Insect outbreaks are expected to increase in frequency and intensity with projected changes in global climate through direct effects of climate change on insect populations and through disruption of community interactions. Although there is much concern about mean changes in global climate, the impact of climatic variability itself on species interactions has been little explored. Here, we compare caterpillar–parasitoid interactions across a broad gradient of climatic variability and find that the combined data in 15 geographically dispersed databases show a decrease in levels of parasitism as climatic variability increases. The dominant contribution to this pattern by relatively specialized parasitoid wasps suggests that climatic variability impairs the ability of parasitoids to track host populations. Given the important role of parasitoids in regulating insect herbivore populations in natural and managed systems, we predict an increase in the frequency and intensity of herbivore outbreaks through a disruption of enemy–herbivore dynamics as climates become more variable.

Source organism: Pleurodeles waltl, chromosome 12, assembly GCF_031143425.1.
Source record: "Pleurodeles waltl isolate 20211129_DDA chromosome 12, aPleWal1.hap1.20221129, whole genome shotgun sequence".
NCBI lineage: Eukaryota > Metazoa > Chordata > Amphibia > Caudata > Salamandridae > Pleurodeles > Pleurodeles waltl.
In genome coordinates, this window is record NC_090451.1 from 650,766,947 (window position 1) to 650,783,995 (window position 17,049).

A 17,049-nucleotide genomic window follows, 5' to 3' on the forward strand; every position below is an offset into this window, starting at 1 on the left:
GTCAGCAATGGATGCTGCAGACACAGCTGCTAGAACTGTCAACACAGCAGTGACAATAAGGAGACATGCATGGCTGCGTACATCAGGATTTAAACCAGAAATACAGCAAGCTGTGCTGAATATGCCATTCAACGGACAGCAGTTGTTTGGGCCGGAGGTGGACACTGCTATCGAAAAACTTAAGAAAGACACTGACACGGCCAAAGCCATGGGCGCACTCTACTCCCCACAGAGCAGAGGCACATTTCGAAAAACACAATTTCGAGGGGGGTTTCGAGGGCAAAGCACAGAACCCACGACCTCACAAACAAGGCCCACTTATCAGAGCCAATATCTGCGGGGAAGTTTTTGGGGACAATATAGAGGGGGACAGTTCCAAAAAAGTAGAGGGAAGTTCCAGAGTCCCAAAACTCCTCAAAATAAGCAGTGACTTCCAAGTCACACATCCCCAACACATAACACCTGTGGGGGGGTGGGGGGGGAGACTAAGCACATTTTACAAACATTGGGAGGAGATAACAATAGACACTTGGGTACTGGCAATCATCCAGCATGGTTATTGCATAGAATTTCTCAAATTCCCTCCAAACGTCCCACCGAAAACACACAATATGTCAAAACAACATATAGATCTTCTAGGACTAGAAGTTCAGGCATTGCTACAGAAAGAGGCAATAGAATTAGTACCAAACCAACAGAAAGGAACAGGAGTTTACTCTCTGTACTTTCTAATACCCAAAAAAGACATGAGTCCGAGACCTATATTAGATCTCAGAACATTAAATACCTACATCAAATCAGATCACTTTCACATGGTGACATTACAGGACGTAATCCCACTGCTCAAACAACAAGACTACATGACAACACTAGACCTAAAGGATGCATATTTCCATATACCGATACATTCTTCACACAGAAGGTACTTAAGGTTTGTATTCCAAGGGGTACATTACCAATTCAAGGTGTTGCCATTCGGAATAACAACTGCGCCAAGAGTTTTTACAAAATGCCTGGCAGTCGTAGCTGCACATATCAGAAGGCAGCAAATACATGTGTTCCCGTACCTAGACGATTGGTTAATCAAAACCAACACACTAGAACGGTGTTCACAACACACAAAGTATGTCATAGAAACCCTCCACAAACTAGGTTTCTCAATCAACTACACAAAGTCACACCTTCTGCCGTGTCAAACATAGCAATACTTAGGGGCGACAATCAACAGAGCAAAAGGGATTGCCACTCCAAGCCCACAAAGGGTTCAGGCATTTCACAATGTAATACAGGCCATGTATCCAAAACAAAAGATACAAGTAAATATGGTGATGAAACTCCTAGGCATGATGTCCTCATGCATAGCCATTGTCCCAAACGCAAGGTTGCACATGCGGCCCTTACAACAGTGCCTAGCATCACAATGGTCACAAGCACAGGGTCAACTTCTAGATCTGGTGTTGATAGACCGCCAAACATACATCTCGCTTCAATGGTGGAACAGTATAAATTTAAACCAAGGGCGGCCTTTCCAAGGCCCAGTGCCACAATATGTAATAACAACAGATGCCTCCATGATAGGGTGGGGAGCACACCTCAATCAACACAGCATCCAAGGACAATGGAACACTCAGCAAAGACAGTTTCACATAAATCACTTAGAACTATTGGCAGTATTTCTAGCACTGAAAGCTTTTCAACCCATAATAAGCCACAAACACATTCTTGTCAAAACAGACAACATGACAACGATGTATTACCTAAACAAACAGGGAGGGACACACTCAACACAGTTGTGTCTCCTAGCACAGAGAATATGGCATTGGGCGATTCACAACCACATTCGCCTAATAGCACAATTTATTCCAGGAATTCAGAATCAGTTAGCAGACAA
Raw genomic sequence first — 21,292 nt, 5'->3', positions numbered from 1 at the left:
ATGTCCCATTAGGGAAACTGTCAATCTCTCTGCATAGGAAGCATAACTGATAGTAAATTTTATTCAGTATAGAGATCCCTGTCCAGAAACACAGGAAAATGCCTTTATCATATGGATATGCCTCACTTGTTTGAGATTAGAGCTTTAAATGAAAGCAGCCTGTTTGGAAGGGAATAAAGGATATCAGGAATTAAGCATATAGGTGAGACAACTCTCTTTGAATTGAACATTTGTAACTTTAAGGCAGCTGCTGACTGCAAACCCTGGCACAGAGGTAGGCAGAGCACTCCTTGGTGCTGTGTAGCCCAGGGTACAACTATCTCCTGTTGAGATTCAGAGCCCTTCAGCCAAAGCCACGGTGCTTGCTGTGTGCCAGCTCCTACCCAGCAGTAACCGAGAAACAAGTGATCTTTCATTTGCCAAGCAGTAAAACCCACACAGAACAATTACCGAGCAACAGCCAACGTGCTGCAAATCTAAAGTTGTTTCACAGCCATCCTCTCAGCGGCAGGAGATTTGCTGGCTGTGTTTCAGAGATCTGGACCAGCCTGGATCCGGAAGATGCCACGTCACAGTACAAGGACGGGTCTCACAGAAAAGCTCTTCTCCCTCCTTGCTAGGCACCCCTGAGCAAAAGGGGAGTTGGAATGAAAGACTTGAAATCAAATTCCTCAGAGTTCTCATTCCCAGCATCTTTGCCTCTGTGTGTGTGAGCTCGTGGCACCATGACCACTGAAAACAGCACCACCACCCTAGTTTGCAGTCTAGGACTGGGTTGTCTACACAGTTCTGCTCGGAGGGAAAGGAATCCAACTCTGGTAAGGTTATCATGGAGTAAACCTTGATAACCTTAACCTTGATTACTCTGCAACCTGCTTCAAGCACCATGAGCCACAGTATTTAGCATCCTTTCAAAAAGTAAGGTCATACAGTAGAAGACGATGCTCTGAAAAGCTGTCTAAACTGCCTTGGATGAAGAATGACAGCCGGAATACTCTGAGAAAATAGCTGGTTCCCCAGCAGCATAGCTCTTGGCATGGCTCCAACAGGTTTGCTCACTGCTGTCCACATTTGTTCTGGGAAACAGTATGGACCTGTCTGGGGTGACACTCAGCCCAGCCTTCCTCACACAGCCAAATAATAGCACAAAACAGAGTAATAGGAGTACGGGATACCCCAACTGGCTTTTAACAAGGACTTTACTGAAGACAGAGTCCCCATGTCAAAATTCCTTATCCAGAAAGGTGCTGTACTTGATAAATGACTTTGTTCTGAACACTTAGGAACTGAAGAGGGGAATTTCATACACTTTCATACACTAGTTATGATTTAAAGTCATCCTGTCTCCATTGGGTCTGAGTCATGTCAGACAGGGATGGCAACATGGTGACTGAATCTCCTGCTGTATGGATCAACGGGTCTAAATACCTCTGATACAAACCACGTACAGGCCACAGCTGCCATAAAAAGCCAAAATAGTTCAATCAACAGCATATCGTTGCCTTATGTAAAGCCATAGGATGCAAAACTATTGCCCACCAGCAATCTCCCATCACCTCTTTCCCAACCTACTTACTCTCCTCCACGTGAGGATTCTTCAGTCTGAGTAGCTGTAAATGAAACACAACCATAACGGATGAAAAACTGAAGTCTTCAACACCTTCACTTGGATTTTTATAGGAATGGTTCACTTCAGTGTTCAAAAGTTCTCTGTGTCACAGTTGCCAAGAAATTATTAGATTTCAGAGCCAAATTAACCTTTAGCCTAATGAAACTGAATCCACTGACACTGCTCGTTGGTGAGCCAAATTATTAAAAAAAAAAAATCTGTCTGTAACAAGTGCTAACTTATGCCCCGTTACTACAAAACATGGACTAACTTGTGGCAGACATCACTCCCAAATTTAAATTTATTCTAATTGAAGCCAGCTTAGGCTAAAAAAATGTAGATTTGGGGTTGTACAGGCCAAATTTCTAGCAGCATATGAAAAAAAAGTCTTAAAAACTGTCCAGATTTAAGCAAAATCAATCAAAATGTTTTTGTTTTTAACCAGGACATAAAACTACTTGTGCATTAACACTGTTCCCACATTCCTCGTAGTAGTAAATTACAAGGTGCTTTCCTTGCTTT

Proceedings of the National Academy of Sciences of the United States of America
Stireman, John; Dyer, Lee; Janzen, D.; Singer, M.; Lill, J.; Marquis, R.; Ricklefs, R.; Gentry, G.; Hallwachs, W.; Coley, P.; Barone, J.; Greeney, H.; Connahs, H.; Barbosa, P.; Morais, H.; and Diniz, I., "Climatic Unpredictability and Parasitism of Caterpillars: Implications of Global Warming" (2005). Biology Department Faculty Works. 10.